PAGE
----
IT IS the tax break that could define a Federal Election, but some property industry insiders say truly savvy investors aren’t focusing on negative gearing.

Instead, many are taking a more positive approach. Those investors hoping to stay financially safe while building wealth though property portfolios are using positive gearing as a tactic.

Just like you wouldn’t run a small business at a loss, experts who live and breathe residential real estate investment say a portfolio built on negative gearing is no way to climb the property ladder either.

Bessie Hassan from financial comparison site said to create a positively geared low risk investment portfolio, investors need to do their homework.

‘Positively geared properties are hard to find in areas where property prices are high compared to rents, so it suits someone who has time to select the right property,’ she said.

With the bulk of Australian property investors being city-based residents, most are tempted to buy in metropolitan areas they know well, but Ms Hassan said those seeking positively geared investments needed to look further afield.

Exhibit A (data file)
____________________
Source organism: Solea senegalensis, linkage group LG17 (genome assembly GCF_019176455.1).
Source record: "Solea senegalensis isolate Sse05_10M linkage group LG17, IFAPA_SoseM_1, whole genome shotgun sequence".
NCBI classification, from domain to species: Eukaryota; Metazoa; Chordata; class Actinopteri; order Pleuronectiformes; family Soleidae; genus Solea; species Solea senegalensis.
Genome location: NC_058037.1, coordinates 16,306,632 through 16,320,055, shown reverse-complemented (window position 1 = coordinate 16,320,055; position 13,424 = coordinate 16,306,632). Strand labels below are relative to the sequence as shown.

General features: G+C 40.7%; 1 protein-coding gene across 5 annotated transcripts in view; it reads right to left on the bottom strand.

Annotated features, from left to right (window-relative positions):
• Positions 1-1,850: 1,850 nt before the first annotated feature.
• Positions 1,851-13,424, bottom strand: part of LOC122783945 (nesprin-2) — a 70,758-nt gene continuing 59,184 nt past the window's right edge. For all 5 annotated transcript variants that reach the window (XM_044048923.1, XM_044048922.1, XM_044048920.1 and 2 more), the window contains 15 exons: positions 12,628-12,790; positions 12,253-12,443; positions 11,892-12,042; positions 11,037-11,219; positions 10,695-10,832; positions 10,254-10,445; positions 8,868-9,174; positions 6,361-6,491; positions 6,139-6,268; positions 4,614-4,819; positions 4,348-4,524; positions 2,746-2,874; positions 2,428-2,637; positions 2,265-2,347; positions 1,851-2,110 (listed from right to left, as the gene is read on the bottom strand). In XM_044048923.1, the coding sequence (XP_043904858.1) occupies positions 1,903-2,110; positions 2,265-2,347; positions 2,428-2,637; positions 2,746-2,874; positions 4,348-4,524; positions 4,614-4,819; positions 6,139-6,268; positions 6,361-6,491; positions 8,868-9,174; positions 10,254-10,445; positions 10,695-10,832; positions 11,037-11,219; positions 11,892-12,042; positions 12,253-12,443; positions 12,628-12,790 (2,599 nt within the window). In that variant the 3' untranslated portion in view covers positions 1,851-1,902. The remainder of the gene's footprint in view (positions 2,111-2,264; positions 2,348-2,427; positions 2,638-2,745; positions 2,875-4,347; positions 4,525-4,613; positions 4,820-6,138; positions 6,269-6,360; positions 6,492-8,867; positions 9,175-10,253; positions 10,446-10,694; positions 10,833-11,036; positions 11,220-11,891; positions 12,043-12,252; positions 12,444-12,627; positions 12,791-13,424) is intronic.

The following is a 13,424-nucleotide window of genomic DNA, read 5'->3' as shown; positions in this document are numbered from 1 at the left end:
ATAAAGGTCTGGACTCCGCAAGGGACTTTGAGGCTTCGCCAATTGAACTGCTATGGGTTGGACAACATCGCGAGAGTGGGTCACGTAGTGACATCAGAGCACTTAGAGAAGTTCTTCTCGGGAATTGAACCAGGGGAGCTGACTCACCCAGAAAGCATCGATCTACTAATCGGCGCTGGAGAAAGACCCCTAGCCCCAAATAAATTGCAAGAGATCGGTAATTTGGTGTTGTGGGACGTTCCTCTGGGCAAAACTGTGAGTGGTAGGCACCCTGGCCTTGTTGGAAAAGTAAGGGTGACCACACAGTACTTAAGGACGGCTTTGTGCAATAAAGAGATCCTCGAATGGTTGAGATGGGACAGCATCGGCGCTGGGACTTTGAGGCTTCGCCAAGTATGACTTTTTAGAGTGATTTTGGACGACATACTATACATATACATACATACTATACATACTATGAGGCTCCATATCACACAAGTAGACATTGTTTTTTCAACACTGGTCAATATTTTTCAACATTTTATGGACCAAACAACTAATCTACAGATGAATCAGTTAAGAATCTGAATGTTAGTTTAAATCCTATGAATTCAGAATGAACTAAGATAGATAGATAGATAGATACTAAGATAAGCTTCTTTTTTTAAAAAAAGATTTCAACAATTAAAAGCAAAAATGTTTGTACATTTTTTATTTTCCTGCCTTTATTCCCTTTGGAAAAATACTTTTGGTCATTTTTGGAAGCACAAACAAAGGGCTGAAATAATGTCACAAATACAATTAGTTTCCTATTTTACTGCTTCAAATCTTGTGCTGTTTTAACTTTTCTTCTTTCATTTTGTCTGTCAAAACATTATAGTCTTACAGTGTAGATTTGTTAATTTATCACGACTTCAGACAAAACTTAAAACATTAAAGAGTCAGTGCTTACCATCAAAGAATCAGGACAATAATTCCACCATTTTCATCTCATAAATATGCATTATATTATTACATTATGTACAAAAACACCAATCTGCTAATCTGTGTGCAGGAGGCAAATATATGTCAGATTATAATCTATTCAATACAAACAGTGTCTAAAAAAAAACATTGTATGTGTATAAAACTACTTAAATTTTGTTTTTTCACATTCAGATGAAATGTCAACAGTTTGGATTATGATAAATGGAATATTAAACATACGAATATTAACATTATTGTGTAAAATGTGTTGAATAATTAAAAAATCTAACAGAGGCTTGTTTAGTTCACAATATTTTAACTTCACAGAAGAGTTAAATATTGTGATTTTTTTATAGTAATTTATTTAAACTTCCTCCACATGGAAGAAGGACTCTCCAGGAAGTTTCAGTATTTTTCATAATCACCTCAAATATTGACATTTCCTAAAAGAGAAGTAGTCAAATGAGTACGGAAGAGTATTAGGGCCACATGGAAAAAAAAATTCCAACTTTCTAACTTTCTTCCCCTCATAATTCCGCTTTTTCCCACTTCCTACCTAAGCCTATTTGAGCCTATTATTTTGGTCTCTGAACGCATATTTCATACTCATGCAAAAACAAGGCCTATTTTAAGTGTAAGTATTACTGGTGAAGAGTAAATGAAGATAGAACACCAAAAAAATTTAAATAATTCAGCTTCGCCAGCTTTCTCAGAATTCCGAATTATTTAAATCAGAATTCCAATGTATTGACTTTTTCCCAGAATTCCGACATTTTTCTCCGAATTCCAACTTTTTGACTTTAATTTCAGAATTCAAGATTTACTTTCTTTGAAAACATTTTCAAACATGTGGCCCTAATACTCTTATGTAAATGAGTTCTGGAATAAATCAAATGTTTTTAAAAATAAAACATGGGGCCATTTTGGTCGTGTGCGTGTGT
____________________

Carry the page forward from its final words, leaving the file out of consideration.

‘For investors who don’t mind slower long term growth, a positively geared property is often located in regional areas (rather than capital cities) where capital growth is generally slower,’ she said.

Michael Xia, 31, took that tack when he started building his own property portfolio. Although the first two homes he bought were in northern Sydney where he grew up, Mr Xia’s third and subsequent property purchases were mostly located in regional areas where positive gearing is more achievable.